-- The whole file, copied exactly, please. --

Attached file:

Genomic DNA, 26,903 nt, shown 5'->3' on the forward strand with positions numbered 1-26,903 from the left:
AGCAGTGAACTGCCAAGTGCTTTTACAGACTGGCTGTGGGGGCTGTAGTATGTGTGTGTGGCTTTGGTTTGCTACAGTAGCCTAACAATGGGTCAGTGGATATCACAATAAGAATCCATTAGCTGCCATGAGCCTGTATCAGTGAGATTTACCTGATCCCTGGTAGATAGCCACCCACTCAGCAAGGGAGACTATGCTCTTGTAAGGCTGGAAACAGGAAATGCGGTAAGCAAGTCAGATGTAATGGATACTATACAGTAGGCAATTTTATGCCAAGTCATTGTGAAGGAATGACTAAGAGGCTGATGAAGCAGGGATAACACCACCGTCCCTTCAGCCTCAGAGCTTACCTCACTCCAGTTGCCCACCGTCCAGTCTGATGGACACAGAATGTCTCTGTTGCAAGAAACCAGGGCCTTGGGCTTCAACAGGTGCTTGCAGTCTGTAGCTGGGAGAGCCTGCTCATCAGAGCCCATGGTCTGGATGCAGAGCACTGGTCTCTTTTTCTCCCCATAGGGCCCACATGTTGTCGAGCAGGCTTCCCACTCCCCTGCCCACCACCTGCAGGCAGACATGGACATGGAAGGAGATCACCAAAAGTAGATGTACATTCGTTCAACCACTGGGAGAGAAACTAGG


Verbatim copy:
Genomic DNA, 26,903 nt, shown 5'->3' on the forward strand with positions numbered 1-26,903 from the left:
AGCAGTGAACTGCCAAGTGCTTTTACAGACTGGCTGTGGGGGCTGTAGTATGTGTGTGTGGCTTTGGTTTGCTACAGTAGCCTAACAATGGGTCAGTGGATATCACAATAAGAATCCATTAGCTGCCATGAGCCTGTATCAGTGAGATTTACCTGATCCCTGGTAGATAGCCACCCACTCAGCAAGGGAGACTATGCTCTTGTAAGGCTGGAAACAGGAAATGCGGTAAGCAAGTCAGATGTAATGGATACTATACAGTAGGCAATTTTATGCCAAGTCATTGTGAAGGAATGACTAAGAGGCTGATGAAGCAGGGATAACACCACCGTCCCTTCAGCCTCAGAGCTTACCTCACTCCAGTTGCCCACCGTCCAGTCTGATGGACACAGAATGTCTCTGTTGCAAGAAACCAGGGCCTTGGGCTTCAACAGGTGCTTGCAGTCTGTAGCTGGGAGAGCCTGCTCATCAGAGCCCATGGTCTGGATGCAGAGCACTGGTCTCTTTTTCTCCCCATAGGGCCCACATGTTGTCGAGCAGGCTTCCCACTCCCCTGCCCACCACCTGCAGGCAGACATGGACATGGAAGGAGATCACCAAAAGTAGATGTACATTCGTTCAACCACTGGGAGAGAAACTAGG